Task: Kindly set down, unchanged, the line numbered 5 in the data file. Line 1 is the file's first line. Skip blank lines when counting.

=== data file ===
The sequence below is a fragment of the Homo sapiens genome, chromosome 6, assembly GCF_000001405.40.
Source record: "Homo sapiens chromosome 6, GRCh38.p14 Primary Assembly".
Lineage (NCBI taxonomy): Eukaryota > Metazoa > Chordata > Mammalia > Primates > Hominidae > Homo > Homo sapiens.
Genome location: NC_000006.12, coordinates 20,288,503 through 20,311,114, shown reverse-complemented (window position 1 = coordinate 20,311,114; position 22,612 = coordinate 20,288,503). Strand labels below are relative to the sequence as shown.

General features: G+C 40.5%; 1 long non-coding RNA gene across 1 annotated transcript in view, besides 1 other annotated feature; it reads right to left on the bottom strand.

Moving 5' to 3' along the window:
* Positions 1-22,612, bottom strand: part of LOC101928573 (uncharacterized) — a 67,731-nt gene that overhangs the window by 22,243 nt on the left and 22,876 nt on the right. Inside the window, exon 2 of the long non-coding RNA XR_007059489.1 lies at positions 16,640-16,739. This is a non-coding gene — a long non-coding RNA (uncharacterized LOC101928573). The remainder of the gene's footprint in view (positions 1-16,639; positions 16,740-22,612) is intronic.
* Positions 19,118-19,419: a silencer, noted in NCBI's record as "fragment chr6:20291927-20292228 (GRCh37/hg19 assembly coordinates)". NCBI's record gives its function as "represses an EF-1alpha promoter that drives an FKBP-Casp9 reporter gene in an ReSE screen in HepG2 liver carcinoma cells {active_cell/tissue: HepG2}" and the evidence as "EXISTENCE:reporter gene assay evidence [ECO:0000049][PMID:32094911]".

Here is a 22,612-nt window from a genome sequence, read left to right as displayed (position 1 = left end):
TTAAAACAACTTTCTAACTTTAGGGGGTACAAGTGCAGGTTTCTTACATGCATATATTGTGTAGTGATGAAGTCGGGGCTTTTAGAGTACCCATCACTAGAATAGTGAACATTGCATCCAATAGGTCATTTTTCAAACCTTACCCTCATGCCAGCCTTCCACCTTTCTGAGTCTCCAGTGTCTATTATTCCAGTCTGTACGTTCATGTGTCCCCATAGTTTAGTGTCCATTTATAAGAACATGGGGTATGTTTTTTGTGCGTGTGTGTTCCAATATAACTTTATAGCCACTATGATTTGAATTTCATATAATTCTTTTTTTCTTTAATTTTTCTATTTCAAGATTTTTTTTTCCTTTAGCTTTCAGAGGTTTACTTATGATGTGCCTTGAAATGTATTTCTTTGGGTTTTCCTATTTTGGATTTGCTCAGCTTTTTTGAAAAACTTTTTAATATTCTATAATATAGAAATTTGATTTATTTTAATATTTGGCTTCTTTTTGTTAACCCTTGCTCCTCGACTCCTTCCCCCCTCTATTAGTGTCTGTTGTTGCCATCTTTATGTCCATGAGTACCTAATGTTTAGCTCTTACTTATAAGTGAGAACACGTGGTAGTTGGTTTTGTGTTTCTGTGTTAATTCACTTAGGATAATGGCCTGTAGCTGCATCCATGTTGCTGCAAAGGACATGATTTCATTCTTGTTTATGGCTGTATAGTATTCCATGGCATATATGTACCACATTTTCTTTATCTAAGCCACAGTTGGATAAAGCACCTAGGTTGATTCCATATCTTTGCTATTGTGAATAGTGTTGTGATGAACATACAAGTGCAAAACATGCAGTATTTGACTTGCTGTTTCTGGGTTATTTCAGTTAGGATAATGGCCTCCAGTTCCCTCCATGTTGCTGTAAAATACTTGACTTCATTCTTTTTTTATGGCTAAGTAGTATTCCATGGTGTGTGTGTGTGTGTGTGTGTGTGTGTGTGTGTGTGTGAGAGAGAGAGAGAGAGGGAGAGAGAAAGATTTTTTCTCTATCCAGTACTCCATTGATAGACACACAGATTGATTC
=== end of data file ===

General features: G+C 40.5%; 1 long non-coding RNA gene across 1 annotated transcript in view, besides 1 other annotated feature; it reads right to left on the bottom strand.